A graphic including photos of volunteers from Wolverine Street Medicine and illustrations of hearts.
A graphic including photos of volunteers from Wolverine Street Medicine and illustrations of hearts.
A graphic including photos of volunteers from Wolverine Street Medicine and illustrations of hearts.

Giving Tuesday: Med students bring preventative care to underserved with community support

Wolverine Street Medicine helps fill the health care gap in

By Eric Gallippo | Art by Adam Beeman

For Wolverine Street Medicine (WSM) and its patients, pizza parties aren’t just fun: They can also save lives. About once a month, members of this University of Michigan student organization and guests meet in a park for “Narcan and Pizza,” an informal gathering with free food, Narcan distribution, and instruction on how to spot an opioid overdose and administer the emergency medicine that can stop it.

A photo of Wolverine Street Medicine members standing outside in a park. They are holding pizza boxes and a box of naloxone kits. Illustrations of hearts surround the photo.
Wolverine Street Medicine members distribute pizza and naloxone (commonly known as Narcan) kits at Ann Arbor’s West Park to educate community members on how to stop an opioid overdose using the emergency medicine.


The events are also an opportunity to build relationships with patients, said Nima Keyvan (Medical School Class of 2023), an operations director with WSM. Formed in 2017 to address health disparities for people facing homelessness and housing instability, WSM provides free medical services through mobile outreach—or “street runs”—and barrier-free shelter clinics in Detroit, Ann Arbor, and Ypsilanti. 

Funding for supplies, food, and additional resources is largely donation based, and crowdfunding events, like Giving Tuesday, are a big part of that. Each year on the Tuesday following Thanksgiving, thousands of organizations around the world participate in what has become the largest global day of giving. At U-M, dozens of impact projects from across the university are also featured. With additional support dollars made available in the form of donor matches and challenge grants, it’s a chance for many of these projects to come to fruition that might not otherwise.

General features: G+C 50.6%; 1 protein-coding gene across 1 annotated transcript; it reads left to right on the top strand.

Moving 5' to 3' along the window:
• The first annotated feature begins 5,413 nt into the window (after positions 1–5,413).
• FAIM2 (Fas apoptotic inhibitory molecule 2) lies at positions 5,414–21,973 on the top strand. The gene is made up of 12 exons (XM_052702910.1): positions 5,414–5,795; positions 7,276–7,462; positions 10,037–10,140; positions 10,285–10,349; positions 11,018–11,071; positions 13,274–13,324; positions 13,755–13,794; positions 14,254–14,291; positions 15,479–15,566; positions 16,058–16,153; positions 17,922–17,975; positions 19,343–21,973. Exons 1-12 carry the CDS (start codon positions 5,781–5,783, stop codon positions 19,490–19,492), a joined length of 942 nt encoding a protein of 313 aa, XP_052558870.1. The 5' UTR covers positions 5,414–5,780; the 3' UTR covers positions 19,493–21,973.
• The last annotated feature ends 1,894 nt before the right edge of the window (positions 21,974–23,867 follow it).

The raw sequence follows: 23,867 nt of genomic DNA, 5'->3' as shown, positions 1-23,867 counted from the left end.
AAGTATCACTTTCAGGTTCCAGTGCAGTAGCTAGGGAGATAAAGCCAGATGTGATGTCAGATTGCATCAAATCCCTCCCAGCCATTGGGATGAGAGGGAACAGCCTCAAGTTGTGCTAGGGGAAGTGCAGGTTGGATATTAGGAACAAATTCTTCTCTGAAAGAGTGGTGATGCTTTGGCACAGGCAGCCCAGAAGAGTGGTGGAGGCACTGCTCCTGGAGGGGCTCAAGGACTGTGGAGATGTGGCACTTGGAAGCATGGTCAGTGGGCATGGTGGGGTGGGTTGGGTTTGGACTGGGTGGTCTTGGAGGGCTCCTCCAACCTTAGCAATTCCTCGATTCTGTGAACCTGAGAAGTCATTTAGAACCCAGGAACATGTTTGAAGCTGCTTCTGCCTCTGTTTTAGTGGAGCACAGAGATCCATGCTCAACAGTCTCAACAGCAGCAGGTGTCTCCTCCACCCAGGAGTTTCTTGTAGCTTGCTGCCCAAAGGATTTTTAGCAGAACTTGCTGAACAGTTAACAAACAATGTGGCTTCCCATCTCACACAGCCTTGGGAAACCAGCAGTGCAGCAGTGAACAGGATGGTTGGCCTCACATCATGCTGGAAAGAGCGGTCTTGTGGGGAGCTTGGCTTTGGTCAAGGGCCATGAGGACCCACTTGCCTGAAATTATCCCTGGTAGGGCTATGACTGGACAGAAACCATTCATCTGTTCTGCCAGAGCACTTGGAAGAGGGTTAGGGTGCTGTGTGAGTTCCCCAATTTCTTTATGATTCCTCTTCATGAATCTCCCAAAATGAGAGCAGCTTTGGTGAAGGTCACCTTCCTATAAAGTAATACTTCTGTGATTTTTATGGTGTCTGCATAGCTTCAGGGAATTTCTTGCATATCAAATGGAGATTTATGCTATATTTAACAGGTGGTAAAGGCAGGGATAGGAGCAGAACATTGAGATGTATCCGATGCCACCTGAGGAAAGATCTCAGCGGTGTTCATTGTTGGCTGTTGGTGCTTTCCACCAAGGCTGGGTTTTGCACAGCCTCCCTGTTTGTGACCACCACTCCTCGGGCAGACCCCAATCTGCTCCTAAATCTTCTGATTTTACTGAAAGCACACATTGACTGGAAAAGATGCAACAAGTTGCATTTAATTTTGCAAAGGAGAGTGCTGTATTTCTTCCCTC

Last year, donors fully funded more than 20 such projects university-wide, with nearly 4,000 gifts totaling more than $800,000. WSM more than doubled its original $6,000 goal, raising a total of $14,121 from 156 donations and a challenge grant for getting off to a great start early in the day.

Photos of Wolverine Street Medicine members providing mobile health care. Illustrations of hearts surround the images.
WSM provides free medical services through mobile outreach—or “street runs”—and barrier-free shelter clinics.


“We’ve been very fortunate that our mission resonates with a lot of people,” Keyvan said. “The majority of our funds still come from alumni or people in the community who are generous enough to provide us with a donation to help expand our initiatives.”

The group has hosted workshops on topics like foot care; held remote, on-site blood pressure checks; and distributed food, menstrual hygiene kits, and vaccines against COVID-19 and influenza. In the early days of the COVID-19 pandemic, students handed out hundreds of mini bottles of homemade hand sanitizer.

Street runs take place up to eight times per month, typically on Mondays and Saturdays. In addition to street runs, the group organizes two foot care clinics a month at local community sites, hosts outreach and educational events, and manages an elective course for clinical medical students. Thanks to a recent Digital Inclusion grant from Verizon, care providers have started logging patient data using mobile devices and WiFi hotspots in places where internet connections aren’t always reliable.

A photo of a Wolverine Street Medicine volunteer checking someone’s blood pressure. Illustrations of hearts surround the photo.
A WSM volunteer checks a patient’s blood pressure at Detroit’s Clark Park.


In the last year, Keyvan said the group has grown substantially while also shifting its focus from vaccination efforts to providing basic preventative care and health care resources that sometimes get overlooked. Today, more than 100 volunteers are working with WSM in some capacity, including many Michigan Medicine residents.

“It’s been really beneficial on both sides,” he said. “On our end, we have another provider that’s experienced and wants to help this population, and for the medical residents, it’s a very unique experience; it’s a unique design and setup, and a patient population that they might not necessarily see on a day-to-day basis.”

On November 29, 2022, U-M will again participate in Giving Tuesday, with several causes available to support. More information and a full list of projects is available here.

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